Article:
Gillingham – Strood Walk 07.08.2010

Gillingham sounds like a Girls name doesn’t it?  Actually, the town was named after a War Lord, Gyllingas—from the old English “gyllan” meaning “to shout” I have to admit I didn’t really notice much shouting when we reached there (except some market traders maybe!!  Gyllingas was a very notable man in Kent history who led his warriors into battle screaming and shouting – the Braveheart of Kent!!

This walk did not really have any route planned at all  – we thought we would just enjoy the sights and sounds of whatever we came across.    As we wandered through the town centre we found signs to the Medway Park.    So that was the direction we took.   We soon realised we were on the Chatham Defence Lines Heritage trail, when we came across a War Memorial,  and our walk was about to get interesting! Despite taking a loop around an allotment to walk back on ourselves 😦 – we came did discover a sign for the Saxon Shore Way – which eventually was to become our route (more later!) we came a large building…

In fact this building was the Royal Engineers Museum with striking looking vehicles installed outside of the museum.  Vehicles looked very strange – mostly bridge building for tanks in one or another – it may be worth a proper visit at another time.  As we left the forecourt of the Museum behind we decided to rejoin the route of the “Saxon Shore Way” which we had spotted earlier – as we felt it would give us some proper direction to our walk!

It was not long before we made another discovery.  No 1 Dock Road – some very large gates – with beautifully restored Royal Crest on them.   We crossed Dock Road to investigate the building.    The coat of arms in question belonged to George III and had been fully restored in 1994 – This was part of Chatham’s Historic Dockyard.

From 2010 – 07.08.2010 – Gilliingham – Strood Walk

Therefore we decided to divert our route to look around the historic dockyard.  It was very different to the London Dockyards that we had walked around earlier in the year – most of these are mainly residential or with a fancy Marina – Chatham dockyard seems to have kept it’s original Dockyard feel – machinery is still around the yard, original warehouses are still around and unlike London there was not a luxury apartment in sight! However we did not have time to visit the historic trust so maybe next time?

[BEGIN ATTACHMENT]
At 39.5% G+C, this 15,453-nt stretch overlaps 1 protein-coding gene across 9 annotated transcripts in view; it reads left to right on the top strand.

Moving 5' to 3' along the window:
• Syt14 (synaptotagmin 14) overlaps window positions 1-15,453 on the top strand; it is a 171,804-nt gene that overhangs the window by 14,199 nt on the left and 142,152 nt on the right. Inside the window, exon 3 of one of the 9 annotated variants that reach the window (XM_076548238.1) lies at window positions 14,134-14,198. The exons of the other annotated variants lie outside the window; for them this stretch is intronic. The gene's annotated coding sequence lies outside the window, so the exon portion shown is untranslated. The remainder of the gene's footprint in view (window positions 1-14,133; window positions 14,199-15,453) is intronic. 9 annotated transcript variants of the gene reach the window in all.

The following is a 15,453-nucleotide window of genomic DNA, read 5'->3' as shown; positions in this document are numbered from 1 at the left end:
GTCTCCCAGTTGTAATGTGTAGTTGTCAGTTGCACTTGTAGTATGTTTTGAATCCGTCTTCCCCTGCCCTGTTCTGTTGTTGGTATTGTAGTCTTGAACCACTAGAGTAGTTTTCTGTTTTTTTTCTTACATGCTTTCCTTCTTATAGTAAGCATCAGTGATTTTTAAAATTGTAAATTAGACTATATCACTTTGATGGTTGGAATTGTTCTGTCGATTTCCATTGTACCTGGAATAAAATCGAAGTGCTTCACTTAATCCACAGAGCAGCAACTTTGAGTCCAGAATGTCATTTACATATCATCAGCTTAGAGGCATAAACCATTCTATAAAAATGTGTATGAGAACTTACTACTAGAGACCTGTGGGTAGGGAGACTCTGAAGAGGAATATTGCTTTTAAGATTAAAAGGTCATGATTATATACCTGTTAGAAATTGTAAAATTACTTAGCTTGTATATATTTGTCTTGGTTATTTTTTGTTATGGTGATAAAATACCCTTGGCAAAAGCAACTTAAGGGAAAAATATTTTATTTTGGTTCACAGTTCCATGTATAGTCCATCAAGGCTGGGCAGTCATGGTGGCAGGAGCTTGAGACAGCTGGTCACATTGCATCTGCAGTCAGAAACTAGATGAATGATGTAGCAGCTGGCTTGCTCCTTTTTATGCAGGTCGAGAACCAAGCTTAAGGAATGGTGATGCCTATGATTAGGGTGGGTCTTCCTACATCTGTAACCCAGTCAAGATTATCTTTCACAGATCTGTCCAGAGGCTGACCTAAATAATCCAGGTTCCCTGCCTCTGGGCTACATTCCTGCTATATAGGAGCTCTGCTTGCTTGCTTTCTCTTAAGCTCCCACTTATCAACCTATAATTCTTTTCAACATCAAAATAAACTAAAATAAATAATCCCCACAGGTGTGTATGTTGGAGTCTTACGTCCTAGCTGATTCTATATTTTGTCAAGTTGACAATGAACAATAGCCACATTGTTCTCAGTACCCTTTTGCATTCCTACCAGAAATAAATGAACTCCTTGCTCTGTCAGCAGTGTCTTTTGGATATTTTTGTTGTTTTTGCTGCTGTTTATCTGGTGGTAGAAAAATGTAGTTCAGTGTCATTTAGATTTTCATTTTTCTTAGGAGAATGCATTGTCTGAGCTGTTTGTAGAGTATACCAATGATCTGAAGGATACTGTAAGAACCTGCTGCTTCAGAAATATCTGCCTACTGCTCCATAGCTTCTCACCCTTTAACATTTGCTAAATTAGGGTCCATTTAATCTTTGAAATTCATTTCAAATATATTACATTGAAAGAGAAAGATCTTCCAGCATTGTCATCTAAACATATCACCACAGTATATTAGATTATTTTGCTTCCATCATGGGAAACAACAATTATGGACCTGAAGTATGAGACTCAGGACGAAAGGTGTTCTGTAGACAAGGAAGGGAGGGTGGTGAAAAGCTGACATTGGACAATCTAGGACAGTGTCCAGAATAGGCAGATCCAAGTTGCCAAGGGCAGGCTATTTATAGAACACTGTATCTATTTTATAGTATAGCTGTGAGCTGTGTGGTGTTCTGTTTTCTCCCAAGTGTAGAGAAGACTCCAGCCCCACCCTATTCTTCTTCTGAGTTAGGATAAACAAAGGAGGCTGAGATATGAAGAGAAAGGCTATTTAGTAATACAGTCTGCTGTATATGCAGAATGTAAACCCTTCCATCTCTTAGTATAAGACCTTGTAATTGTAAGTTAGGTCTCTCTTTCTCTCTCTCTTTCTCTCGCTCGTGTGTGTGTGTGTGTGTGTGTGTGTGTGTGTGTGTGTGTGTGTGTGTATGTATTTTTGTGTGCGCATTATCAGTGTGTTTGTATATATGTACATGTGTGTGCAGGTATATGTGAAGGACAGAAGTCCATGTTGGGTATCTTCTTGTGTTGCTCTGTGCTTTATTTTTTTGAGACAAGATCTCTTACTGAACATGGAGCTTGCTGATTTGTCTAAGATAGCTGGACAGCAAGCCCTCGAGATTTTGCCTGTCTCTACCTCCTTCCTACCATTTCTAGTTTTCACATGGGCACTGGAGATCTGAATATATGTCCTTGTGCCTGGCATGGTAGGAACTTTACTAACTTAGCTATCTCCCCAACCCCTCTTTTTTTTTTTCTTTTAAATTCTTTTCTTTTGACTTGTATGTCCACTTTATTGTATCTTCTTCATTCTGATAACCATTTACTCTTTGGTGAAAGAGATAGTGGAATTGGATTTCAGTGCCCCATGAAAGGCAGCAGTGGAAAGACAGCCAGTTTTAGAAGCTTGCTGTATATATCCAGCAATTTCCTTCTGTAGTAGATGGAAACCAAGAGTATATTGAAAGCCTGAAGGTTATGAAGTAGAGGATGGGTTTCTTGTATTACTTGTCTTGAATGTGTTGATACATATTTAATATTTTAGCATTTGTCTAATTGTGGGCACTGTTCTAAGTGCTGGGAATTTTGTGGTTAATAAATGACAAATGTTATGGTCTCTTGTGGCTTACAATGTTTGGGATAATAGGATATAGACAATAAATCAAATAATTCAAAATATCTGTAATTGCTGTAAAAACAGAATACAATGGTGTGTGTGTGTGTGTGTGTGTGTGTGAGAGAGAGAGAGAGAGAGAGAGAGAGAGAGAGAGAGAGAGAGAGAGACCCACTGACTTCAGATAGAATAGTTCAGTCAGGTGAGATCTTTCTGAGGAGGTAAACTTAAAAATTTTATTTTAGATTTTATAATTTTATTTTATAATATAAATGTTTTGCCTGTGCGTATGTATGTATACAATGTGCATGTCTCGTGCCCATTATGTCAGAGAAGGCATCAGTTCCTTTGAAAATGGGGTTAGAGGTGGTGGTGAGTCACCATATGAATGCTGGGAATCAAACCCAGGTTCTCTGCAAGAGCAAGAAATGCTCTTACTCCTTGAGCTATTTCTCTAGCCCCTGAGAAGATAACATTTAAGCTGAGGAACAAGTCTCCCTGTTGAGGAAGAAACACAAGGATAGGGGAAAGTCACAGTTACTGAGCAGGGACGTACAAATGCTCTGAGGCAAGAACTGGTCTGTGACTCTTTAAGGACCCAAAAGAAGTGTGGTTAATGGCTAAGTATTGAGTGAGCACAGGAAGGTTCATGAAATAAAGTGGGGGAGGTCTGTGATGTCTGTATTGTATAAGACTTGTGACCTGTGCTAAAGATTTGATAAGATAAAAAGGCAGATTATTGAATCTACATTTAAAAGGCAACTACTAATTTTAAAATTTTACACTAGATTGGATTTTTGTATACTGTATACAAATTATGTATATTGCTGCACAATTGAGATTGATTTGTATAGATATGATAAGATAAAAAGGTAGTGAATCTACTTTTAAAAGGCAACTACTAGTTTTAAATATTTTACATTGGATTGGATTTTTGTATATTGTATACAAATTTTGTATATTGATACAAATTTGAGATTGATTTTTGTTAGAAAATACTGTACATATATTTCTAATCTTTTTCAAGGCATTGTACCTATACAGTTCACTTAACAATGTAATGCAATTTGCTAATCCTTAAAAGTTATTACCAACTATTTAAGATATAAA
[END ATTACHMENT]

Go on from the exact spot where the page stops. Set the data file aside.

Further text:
Leaving the dockyard behind we rejoined the Saxon Shore Way – although this route was officially opened in 1980 was originally from fortifications along the Kent coast from roughly 1500 years ago!! (Still could have done with a few more signs though LOL!!)  The path took us past Fort Amherst –  at which point we decided to sit in the park and enjoy the view over the medway river.  We did not get to go into the actual Fort – but we could see the entrance to some strange tunnels – but again perhaps we should return as it contains some intriguing history since it is Europes largest surviving Napoleonic fortress!! (Although we did spot some lovely bee hives but the cafe was not open to buy any local honey!)

From 2010 – 07.08.2010 – Gilliingham – Strood Walk

Leaving the Fort behind, we continued our walk past the shopping area (stopping for the essential tea :-)), we picked up the trail again down the New Road, with a beautifully constructed Bridge and the Old Courthouse from 19th Century (so not very new then!!).   The pavement had led us into Rochester.  We decided to take a small diversion up a hill onto “Fort Pitt Gardens”.  This gave us a another lovely view over the River Medway.  Fort Pitt is also the location of the duel between  Mr Winkle and Dr. Slammer in the Charles Dickens novel Pickwick Papers!